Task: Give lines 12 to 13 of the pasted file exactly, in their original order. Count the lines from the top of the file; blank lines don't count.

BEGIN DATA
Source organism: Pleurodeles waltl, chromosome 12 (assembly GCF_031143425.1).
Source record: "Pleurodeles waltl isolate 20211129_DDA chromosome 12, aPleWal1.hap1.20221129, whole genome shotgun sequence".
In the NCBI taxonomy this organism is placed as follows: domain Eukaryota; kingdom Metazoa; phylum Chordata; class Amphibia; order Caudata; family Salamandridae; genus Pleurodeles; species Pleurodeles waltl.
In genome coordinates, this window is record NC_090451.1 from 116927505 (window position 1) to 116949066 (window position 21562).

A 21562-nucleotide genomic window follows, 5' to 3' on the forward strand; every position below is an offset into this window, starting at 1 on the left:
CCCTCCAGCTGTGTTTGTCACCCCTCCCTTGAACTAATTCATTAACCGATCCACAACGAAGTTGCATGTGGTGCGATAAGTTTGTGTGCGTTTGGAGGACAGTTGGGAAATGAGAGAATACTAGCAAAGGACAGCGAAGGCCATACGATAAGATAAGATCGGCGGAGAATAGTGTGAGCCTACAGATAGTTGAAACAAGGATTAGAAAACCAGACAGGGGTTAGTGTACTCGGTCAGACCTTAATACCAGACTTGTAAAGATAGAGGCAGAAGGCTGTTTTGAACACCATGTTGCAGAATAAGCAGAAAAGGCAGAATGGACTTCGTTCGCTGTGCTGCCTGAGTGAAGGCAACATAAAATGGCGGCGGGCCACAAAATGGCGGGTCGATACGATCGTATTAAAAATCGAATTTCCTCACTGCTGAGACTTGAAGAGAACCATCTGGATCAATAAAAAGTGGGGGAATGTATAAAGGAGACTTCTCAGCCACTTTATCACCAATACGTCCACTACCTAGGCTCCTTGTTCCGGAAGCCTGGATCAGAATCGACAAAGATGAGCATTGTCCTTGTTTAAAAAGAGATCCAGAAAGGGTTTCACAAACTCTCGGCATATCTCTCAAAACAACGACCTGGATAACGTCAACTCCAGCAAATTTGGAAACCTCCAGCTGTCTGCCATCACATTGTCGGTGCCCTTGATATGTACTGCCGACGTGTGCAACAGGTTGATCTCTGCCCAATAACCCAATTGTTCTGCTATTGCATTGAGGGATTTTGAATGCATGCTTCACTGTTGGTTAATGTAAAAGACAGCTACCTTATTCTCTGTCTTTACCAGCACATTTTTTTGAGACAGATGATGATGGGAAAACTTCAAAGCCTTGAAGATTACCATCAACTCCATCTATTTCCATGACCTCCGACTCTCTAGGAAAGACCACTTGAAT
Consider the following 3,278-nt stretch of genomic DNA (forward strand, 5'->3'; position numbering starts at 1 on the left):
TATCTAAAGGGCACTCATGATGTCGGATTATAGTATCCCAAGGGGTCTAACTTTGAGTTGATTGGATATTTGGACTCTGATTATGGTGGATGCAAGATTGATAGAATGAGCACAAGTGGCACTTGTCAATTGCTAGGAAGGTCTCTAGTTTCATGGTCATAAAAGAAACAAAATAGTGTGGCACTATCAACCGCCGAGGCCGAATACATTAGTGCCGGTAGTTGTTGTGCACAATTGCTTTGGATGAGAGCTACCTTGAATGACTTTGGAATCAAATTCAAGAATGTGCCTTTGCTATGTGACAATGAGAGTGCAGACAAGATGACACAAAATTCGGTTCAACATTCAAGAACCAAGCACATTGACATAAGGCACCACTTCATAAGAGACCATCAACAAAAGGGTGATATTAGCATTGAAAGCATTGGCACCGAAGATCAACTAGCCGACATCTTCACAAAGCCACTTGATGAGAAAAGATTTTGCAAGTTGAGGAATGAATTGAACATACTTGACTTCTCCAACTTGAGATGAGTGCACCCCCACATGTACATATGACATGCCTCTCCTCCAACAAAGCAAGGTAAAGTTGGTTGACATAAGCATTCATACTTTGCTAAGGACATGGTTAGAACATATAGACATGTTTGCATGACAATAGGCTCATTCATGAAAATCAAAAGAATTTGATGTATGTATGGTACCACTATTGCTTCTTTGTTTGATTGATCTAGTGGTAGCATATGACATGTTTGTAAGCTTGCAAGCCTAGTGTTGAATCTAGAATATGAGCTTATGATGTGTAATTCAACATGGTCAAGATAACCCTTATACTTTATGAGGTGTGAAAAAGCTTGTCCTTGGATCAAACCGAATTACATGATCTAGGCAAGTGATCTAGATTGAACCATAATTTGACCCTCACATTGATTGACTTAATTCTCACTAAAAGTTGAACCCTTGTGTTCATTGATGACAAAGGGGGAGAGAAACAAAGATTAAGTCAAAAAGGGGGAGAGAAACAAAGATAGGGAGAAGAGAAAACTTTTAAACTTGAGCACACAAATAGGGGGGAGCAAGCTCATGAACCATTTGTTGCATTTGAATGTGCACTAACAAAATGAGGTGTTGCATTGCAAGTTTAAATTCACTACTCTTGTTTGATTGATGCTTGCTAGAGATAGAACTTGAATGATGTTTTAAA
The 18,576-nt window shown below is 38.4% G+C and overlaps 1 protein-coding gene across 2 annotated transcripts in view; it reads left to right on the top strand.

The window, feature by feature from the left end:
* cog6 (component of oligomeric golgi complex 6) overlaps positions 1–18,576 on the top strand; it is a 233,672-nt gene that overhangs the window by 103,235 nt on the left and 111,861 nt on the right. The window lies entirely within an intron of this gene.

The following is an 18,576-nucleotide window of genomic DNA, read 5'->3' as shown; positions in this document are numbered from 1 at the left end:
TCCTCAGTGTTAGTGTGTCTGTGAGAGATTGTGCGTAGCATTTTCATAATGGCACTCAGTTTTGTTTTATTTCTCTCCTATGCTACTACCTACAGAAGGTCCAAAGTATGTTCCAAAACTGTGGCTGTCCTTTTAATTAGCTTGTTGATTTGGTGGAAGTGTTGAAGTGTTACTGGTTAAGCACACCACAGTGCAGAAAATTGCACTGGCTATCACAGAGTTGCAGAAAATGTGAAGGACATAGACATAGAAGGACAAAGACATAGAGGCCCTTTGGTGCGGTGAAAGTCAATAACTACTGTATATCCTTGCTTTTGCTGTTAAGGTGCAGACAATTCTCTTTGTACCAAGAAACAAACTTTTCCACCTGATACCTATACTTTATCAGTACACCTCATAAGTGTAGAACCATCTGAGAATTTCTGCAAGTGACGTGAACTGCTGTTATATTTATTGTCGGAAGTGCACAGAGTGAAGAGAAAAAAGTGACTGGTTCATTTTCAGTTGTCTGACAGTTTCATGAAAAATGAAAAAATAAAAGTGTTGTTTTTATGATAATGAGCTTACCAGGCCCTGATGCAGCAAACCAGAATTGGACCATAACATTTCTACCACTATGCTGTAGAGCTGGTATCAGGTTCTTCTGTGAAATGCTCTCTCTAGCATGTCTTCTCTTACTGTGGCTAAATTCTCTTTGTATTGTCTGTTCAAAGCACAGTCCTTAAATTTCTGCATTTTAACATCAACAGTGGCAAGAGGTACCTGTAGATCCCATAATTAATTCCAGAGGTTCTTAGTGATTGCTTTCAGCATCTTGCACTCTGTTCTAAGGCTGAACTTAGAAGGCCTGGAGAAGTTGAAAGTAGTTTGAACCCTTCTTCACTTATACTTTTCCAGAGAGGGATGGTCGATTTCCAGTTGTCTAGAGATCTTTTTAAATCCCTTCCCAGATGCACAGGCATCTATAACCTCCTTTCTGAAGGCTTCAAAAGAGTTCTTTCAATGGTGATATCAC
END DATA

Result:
The following is an 18,576-nucleotide window of genomic DNA, read 5'->3' as shown; positions in this document are numbered from 1 at the left end:
TCCTCAGTGTTAGTGTGTCTGTGAGAGATTGTGCGTAGCATTTTCATAATGGCACTCAGTTTTGTTTTATTTCTCTCCTATGCTACTACCTACAGAAGGTCCAAAGTATGTTCCAAAACTGTGGCTGTCCTTTTAATTAGCTTGTTGATTTGGTGGAAGTGTTGAAGTGTTACTGGTTAAGCACACCACAGTGCAGAAAATTGCACTGGCTATCACAGAGTTGCAGAAAATGTGAAGGACATAGACATAGAAGGACAAAGACATAGAGGCCCTTTGGTGCGGTGAAAGTCAATAACTACTGTATATCCTTGCTTTTGCTGTTAAGGTGCAGACAATTCTCTTTGTACCAAGAAACAAACTTTTCCACCTGATACCTATACTTTATCAGTACACCTCATAAGTGTAGAACCATCTGAGAATTTCTGCAAGTGACGTGAACTGCTGTTATATTTATTGTCGGAAGTGCACAGAGTGAAGAGAAAAAAGTGACTGGTTCATTTTCAGTTGTCTGACAGTTTCATGAAAAATGAAAAAATAAAAGTGTTGTTTTTATGATAATGAGCTTACCAGGCCCTGATGCAGCAAACCAGAATTGGACCATAACATTTCTACCACTATGCTGTAGAGCTGGTATCAGGTTCTTCTGTGAAATGCTCTCTCTAGCATGTCTTCTCTTACTGTGGCTAAATTCTCTTTGTATTGTCTGTTCAAAGCACAGTCCTTAAATTTCTGCATTTTAACATCAACAGTGGCAAGAGGTACCTGTAGATCCCATAATTAATTCCAGAGGTTCTTAGTGATTGCTTTCAGCATCTTGCACTCTGTTCTAAGGCTGAACTTAGAAGGCCTGGAGAAGTTGAAAGTAGTTTGAACCCTTCTTCACTTATACTTTTCCAGAGAGGGATGGTCGATTTCCAGTTGTCTAGAGATCTTTTTAAATCCCTTCCCAGATGCACAGGCATCTATAACCTCCTTTCTGAAGGCTTCAAAAGAGTTCTTTCAATGGTGATATCAC